Illuminating Tumor Cells with Dark Proteins
Columbia researchers have shined new light on how the “dark” part of the genome allows cancer cells to be detected by the immune system, which could lead to better immunotherapies.
The immune system recognizes cancer cells by the cells’ tumor-specific antigens, fragments of degraded proteins uniquely found on the surface of cancer cells. Previous studies have shown that the vast majority of tumor-specific antigens are produced from the noncoding genome, the “dark” part of the genome that scientists believed, until recently, did not code for any protein.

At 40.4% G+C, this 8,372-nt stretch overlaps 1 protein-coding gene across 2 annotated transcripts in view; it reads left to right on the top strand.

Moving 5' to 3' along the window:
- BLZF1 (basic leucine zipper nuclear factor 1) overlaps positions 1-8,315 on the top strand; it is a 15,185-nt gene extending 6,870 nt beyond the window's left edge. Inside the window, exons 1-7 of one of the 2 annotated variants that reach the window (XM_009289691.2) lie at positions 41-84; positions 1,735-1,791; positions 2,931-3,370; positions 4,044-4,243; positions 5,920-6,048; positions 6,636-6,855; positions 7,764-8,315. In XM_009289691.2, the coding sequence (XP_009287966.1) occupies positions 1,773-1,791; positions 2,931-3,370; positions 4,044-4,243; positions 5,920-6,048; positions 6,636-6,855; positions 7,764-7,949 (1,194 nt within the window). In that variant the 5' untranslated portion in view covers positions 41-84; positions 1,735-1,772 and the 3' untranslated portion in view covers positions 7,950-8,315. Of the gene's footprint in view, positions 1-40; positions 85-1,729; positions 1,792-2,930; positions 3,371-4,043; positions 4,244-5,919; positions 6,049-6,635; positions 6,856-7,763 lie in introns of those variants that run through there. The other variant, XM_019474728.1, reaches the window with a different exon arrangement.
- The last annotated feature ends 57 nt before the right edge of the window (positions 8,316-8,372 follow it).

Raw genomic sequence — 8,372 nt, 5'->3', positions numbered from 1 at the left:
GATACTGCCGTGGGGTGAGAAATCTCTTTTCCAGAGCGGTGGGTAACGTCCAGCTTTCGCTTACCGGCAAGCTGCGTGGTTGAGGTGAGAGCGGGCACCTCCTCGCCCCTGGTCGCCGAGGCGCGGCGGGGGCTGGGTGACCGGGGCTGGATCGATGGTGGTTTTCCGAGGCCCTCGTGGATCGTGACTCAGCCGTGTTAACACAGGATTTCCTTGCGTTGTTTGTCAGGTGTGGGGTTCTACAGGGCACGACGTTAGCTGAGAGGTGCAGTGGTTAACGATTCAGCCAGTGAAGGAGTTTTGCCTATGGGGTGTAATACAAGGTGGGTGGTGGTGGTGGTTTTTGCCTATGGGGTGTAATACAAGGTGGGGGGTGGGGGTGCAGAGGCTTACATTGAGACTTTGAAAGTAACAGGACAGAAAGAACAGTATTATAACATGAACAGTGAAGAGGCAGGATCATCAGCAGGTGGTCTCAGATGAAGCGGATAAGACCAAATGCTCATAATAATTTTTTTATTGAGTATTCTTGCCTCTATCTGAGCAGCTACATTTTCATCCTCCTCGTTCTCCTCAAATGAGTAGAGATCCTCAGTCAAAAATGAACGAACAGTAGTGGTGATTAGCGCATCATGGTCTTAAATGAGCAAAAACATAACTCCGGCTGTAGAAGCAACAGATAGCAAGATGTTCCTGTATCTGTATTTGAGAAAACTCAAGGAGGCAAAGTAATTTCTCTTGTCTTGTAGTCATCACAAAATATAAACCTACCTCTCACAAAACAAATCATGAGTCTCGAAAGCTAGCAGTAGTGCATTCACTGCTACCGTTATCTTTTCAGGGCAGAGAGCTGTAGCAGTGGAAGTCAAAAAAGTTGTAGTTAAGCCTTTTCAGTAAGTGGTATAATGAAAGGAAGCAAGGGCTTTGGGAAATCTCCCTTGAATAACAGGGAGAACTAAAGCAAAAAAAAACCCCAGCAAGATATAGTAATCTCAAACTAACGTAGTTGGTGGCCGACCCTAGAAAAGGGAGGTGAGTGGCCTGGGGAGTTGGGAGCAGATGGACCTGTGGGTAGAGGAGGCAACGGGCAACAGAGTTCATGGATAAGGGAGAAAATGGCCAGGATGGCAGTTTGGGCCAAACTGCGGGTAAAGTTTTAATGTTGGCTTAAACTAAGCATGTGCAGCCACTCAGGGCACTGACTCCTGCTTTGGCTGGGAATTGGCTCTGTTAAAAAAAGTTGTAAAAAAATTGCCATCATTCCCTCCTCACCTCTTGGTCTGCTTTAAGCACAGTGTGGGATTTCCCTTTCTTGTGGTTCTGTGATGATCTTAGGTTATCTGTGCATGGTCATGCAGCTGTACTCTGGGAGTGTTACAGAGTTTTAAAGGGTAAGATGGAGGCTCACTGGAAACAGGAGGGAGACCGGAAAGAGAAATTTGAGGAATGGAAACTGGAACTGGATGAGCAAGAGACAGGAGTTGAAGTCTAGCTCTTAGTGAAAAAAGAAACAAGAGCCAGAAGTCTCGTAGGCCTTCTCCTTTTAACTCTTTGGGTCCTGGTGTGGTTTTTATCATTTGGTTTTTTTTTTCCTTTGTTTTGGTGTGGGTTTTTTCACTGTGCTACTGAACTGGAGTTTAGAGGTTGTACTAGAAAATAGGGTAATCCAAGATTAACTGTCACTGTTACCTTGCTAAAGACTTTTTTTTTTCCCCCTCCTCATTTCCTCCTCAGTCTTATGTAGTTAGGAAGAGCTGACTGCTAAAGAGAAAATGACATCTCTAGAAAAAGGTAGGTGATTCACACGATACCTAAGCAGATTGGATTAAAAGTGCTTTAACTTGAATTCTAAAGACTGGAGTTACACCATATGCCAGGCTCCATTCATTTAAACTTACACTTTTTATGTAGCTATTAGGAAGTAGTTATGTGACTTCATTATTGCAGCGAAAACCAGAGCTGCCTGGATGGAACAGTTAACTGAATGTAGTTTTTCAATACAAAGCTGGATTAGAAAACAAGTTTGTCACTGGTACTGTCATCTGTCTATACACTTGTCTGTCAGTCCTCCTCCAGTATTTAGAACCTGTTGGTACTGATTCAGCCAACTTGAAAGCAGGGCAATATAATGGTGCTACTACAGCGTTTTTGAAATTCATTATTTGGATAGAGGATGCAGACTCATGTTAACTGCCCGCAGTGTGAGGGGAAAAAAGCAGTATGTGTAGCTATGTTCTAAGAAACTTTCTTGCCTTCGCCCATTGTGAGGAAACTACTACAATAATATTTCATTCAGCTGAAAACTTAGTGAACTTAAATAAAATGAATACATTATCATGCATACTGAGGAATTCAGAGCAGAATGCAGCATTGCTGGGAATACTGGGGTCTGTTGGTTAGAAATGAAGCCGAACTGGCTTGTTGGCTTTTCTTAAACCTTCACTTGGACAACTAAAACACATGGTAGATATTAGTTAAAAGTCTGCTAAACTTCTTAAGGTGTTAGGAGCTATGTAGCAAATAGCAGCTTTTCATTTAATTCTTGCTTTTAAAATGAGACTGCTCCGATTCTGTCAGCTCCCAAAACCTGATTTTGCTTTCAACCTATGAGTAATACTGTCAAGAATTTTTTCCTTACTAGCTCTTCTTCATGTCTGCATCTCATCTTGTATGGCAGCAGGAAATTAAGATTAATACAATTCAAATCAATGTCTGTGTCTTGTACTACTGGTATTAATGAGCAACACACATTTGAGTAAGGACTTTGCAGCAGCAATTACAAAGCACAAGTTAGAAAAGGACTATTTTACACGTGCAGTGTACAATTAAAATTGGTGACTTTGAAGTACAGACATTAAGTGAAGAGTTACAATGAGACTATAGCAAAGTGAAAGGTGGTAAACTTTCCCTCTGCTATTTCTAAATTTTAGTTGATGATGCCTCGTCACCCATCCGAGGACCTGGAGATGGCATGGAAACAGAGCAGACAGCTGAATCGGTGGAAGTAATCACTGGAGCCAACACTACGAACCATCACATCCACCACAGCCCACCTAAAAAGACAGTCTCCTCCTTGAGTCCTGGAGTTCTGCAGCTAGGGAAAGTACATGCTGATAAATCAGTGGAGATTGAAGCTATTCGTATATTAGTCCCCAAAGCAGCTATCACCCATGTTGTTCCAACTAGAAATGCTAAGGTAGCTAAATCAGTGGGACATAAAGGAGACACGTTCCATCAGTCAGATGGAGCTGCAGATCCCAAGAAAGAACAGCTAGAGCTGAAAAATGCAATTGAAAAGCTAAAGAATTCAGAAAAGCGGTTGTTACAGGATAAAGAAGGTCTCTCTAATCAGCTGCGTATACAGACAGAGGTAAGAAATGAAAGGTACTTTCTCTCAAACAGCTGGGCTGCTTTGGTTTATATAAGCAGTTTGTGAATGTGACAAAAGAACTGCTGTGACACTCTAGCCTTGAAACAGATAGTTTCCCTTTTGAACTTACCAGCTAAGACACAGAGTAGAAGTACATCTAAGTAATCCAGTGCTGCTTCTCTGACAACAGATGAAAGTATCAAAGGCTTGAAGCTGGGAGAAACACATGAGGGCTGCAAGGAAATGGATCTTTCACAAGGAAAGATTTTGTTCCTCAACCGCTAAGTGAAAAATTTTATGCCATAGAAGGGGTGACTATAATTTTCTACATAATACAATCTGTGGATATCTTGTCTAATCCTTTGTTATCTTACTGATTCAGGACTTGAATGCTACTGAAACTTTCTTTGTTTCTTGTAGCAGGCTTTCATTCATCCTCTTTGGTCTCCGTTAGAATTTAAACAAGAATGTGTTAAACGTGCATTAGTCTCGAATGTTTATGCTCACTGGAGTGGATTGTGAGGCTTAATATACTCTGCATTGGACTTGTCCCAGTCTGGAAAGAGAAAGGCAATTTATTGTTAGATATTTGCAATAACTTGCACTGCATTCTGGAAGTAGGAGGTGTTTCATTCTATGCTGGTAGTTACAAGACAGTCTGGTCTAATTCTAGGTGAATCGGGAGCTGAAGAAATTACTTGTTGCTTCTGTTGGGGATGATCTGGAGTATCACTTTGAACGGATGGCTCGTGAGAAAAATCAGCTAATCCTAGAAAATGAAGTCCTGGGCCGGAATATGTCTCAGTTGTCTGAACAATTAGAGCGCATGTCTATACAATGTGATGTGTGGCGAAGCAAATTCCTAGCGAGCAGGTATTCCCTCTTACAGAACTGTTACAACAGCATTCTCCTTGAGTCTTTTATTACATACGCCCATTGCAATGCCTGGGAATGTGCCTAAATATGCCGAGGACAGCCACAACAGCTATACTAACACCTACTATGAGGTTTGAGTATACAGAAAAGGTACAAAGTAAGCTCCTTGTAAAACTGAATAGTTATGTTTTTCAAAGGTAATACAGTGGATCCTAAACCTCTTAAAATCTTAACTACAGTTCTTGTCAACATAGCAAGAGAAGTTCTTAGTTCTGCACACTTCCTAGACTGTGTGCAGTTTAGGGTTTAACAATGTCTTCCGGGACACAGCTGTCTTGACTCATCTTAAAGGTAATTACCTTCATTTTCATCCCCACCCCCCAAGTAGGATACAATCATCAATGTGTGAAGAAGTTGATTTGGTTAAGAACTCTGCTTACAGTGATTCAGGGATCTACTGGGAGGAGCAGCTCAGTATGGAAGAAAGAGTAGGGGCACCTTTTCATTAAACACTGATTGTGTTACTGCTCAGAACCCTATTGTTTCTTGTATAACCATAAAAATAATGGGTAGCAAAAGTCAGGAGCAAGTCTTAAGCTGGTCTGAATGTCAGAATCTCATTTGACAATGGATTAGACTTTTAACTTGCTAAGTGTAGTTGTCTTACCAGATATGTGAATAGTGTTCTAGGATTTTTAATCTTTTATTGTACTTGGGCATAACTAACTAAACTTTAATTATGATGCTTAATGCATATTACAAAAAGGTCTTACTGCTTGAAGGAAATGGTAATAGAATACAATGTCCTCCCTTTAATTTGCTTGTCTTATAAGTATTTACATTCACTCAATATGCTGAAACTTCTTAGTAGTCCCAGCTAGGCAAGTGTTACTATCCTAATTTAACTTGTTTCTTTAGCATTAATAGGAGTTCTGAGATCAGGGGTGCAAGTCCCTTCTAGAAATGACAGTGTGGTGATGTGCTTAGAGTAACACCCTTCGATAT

How tumor cells display fragments of these “dark” proteins was an open question, now answered in a new study(link is external and opens in a new window) published this week in Nature by Xuebing Wu, PhD , assistant professor of medicine and systems biology at Columbia University Vagelos College of Physicians and Surgeons, and his team.
Read full article on Columbia University Irving Medical Center News page.